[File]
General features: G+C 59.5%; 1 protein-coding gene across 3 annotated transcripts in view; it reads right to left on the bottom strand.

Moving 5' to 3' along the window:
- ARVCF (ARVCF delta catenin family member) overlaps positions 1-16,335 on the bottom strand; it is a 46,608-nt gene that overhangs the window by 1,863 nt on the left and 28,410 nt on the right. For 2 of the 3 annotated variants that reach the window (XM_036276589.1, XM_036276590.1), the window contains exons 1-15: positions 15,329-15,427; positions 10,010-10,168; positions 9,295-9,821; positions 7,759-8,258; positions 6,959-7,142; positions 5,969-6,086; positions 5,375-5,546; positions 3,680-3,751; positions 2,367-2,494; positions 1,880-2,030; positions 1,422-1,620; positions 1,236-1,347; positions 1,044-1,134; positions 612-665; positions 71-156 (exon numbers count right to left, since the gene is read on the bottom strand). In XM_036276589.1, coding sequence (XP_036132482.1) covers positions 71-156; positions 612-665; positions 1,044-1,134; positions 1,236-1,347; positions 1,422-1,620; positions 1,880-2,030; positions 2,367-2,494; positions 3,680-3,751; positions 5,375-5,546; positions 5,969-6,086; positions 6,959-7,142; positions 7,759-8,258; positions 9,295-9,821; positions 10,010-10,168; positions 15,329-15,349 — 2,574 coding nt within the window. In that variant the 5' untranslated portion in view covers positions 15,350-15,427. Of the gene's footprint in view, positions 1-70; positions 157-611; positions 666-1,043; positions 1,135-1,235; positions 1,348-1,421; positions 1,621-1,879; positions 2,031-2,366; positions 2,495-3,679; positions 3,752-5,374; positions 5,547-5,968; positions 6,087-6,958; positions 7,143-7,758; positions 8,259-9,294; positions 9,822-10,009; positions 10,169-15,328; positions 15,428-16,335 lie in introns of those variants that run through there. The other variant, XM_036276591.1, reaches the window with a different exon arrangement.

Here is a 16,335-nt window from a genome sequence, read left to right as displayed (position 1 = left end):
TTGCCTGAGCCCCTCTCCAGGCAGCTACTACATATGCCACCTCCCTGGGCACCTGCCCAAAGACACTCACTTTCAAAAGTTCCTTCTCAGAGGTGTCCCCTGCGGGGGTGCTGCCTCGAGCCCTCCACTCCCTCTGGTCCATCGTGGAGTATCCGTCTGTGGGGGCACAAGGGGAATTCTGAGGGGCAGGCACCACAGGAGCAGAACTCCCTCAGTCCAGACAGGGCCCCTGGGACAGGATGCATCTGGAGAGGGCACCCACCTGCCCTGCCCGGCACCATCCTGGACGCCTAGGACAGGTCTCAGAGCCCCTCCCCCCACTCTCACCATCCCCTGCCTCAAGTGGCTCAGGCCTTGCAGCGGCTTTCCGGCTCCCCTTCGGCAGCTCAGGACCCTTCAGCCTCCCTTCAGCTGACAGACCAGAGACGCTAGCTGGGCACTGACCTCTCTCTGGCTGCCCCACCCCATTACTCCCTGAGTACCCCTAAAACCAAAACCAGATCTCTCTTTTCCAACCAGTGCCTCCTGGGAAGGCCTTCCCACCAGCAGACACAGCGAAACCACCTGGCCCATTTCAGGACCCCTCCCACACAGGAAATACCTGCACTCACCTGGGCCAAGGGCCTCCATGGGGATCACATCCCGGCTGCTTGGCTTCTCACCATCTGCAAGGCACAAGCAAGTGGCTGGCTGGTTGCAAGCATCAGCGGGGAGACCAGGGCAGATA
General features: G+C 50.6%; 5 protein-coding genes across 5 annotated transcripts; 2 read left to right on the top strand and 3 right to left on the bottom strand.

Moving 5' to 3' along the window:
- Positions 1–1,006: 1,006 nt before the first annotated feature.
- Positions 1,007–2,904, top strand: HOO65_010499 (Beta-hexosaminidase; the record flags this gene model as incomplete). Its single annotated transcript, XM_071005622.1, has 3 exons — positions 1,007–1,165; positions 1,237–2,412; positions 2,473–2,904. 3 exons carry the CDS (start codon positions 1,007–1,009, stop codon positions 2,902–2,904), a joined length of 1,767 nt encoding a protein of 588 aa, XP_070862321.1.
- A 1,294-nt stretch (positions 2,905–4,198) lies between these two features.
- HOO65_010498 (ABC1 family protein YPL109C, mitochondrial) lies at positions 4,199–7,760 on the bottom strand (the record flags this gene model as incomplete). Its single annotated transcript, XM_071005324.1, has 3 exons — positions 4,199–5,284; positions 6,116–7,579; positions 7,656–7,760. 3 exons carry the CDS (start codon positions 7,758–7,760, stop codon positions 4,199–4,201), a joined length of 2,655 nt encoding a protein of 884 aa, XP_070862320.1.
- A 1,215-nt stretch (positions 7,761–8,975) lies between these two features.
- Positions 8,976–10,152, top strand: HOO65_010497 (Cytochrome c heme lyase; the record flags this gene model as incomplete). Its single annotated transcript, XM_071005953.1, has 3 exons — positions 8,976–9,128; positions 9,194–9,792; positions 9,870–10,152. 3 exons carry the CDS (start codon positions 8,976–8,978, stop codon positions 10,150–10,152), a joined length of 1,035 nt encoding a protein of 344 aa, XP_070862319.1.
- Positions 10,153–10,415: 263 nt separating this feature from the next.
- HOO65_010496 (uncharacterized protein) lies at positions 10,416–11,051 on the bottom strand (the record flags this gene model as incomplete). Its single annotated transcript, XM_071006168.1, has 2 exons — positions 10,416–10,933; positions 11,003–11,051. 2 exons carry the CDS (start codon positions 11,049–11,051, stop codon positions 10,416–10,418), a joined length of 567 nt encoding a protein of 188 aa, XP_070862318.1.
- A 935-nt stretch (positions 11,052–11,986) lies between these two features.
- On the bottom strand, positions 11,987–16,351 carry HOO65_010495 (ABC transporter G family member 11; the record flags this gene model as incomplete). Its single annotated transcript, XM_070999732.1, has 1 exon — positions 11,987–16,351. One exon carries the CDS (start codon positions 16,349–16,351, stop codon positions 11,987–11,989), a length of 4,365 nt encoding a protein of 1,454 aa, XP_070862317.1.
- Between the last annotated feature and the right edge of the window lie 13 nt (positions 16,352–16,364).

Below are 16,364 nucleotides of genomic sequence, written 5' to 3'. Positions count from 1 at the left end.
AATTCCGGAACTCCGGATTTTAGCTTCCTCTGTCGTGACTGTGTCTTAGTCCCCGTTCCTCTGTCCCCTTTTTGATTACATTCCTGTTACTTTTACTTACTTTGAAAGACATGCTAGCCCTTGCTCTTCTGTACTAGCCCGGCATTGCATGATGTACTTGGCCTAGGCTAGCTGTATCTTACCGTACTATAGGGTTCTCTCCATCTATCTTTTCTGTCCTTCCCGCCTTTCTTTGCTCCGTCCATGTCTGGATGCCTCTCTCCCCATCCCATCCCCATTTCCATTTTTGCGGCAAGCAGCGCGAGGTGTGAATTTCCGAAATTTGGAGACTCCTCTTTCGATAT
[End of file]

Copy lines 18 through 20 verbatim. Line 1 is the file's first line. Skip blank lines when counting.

- Between the last annotated feature and the right edge of the window lie 13 nt (positions 16,352–16,364).

Below are 16,364 nucleotides of genomic sequence, written 5' to 3'. Positions count from 1 at the left end.
AATTCCGGAACTCCGGATTTTAGCTTCCTCTGTCGTGACTGTGTCTTAGTCCCCGTTCCTCTGTCCCCTTTTTGATTACATTCCTGTTACTTTTACTTACTTTGAAAGACATGCTAGCCCTTGCTCTTCTGTACTAGCCCGGCATTGCATGATGTACTTGGCCTAGGCTAGCTGTATCTTACCGTACTATAGGGTTCTCTCCATCTATCTTTTCTGTCCTTCCCGCCTTTCTTTGCTCCGTCCATGTCTGGATGCCTCTCTCCCCATCCCATCCCCATTTCCATTTTTGCGGCAAGCAGCGCGAGGTGTGAATTTCCGAAATTTGGAGACTCCTCTTTCGATAT